A herd of ten goats is working at the Thurston Nature Center until September 21. In an ongoing “goatscaping” project, the animals are rented from Twin Willow Ranch to help control invasive species. Visiting goat lovers are advised to keep their distance because the herd is behind an electrified fence and has been eating poison ivy. Fans can see photos and personal bios for each goat here: Thurston Nature Center. 


Closed since March, Circ Bar reopens with 5,000 square feet of new patio space beside a recently completed mural by Ypsilanti painter Gary Horton. Covering the north side of 222-224 S. First St., the mural was commissioned by the Ann Arbor Art Center as part of the A2AC Murals project.

Le Dog reopened Monday. The beloved gourmet hotdog and soup joint has been a staple of the downtown lunch crowd for decades. Owner Jules Van Dyke-Dobos reports that after being closed for exactly six months, “We reopened to great success ...Since students have returned I’ve seen lots of life downtown.” In a concession to Covid-19, the tiny takeout stand tucked into the back of the mall at 306 S. Main St. now accepts Square payments and is considering an online ordering system. But “we are not changing our menu at all,” VanDyke-Dobos affirms. “Everything is staying the same, except we are offering a lot more take home items.” 

Gratzi, a long-time Ann Arbor mainstay at 326 S. Main St., is indefinitely closed, according to Kevin Gudejko, the CEO of Mainstreet Ventures. The Italian restaurant, which has been in operation since 1987, shut in mid-August. Gudejko says the group plans to eventually re-open Gratzi, but doesn't know yet how long the shutdown will last.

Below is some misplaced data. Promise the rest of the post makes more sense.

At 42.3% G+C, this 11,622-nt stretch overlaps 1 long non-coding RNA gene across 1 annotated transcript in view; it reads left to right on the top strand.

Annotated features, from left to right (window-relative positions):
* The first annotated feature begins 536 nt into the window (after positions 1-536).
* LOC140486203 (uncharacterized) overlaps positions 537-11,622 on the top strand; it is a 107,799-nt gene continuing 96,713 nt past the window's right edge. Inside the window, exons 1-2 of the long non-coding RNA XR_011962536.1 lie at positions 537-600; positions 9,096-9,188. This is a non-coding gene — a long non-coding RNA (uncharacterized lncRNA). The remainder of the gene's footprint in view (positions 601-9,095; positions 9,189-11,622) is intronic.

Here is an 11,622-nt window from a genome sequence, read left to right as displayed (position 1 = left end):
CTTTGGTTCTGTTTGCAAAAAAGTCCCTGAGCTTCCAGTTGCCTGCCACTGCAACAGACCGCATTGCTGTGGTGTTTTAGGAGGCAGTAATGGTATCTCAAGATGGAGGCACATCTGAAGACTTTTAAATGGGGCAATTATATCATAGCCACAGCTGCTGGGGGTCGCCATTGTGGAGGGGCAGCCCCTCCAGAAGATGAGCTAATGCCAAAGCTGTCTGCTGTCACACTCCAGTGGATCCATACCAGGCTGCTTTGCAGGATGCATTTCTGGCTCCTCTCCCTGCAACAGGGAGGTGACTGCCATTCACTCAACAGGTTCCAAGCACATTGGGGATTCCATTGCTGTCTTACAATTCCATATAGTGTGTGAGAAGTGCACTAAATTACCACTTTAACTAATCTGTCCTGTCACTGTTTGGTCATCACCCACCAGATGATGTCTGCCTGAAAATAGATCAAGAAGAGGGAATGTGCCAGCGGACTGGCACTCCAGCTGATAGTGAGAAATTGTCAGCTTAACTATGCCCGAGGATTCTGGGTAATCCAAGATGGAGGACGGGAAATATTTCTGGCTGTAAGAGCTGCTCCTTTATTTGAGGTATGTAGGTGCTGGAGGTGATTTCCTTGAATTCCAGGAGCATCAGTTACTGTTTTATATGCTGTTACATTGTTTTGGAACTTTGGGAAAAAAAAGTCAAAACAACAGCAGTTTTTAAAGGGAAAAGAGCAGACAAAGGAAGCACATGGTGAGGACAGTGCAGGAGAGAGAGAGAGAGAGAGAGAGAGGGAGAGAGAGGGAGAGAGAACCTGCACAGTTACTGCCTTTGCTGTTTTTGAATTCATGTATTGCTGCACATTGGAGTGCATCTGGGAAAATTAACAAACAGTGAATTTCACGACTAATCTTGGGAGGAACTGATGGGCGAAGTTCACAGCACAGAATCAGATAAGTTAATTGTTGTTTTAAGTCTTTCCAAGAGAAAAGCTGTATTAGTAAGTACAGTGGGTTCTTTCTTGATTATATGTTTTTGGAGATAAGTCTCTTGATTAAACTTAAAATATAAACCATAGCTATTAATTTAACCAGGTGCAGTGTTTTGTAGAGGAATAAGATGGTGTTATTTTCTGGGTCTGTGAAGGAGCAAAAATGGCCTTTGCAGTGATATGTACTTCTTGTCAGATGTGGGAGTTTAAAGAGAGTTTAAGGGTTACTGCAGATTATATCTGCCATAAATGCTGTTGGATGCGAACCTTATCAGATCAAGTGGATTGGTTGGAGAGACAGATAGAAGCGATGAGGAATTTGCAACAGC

Silvio’s moves to Canton. Silvio’s Organic Pizzeria announced on Facebook September 9 that it will be closing September 30, and relocating to Canton under the name Silvio’s Trattoria e Pizzeria. The traditional Italian restaurant has not announced its new location but plans to open in November. Their farewell post was met with hundreds of well wishes. “We wanted to thank everyone for the love and support that you have given us, it was a tough decision but we had to do what was best for the business,” Silvio’s replied. “We will miss Ann Arbor.”


Friday: Learn about the Lynch Archives, one of the premiere collections of American sheet music, in a Zoom webinar with U-M’s Clements Library (10 a.m.). Also, watch Broadway veteran Jessica Grové sing showtunes, pop, and rock in Encore Musical Theatre’s parking lot in Dexter (8 p.m.).

Saturday: Get moving with a Rec & Ed-sponsored livestream dance exercise program (9:30 a.m.) and take a walk by Kerrytown’s bell tower to hear a concert played on the Kerrytown chimes (10:30 a.m.).

Sunday: Visit Wiard’s Country Fair in Ypsilanti for cider and donuts, apple picking, hay rides, a corn maze, and more (11 a.m.–5:30 p.m.).

See the Observer’s online calendar for more information about local events.

Rich Chang's Dilemma

His New Foundry has good jobs for local talent, but where are the applicants?

By Trilby MacDonald

Rich Chang is not your average tech entrepreneur. Instead of spending his days steeped in code or pouring over spreadsheets, he is trying to create the conditions for a tech savvy applicant pool to emerge in Washtenaw County so that he can hire locally. “My focus is business development and community engagement,” he says. The Observer's Trilby MacDonald has our story. 

Rich Chang, lower right, with his New Foundry team in 2017. 
Promote your special deals and coupons here.
Contact for details

Share Share
Tweet Tweet
Forward Forward

For Sponsorship and Advertising information 


Copyright © 2020 Ann Arbor Observer, All rights reserved.

Want to change how you receive these emails?
You can update your preferences or unsubscribe from this list.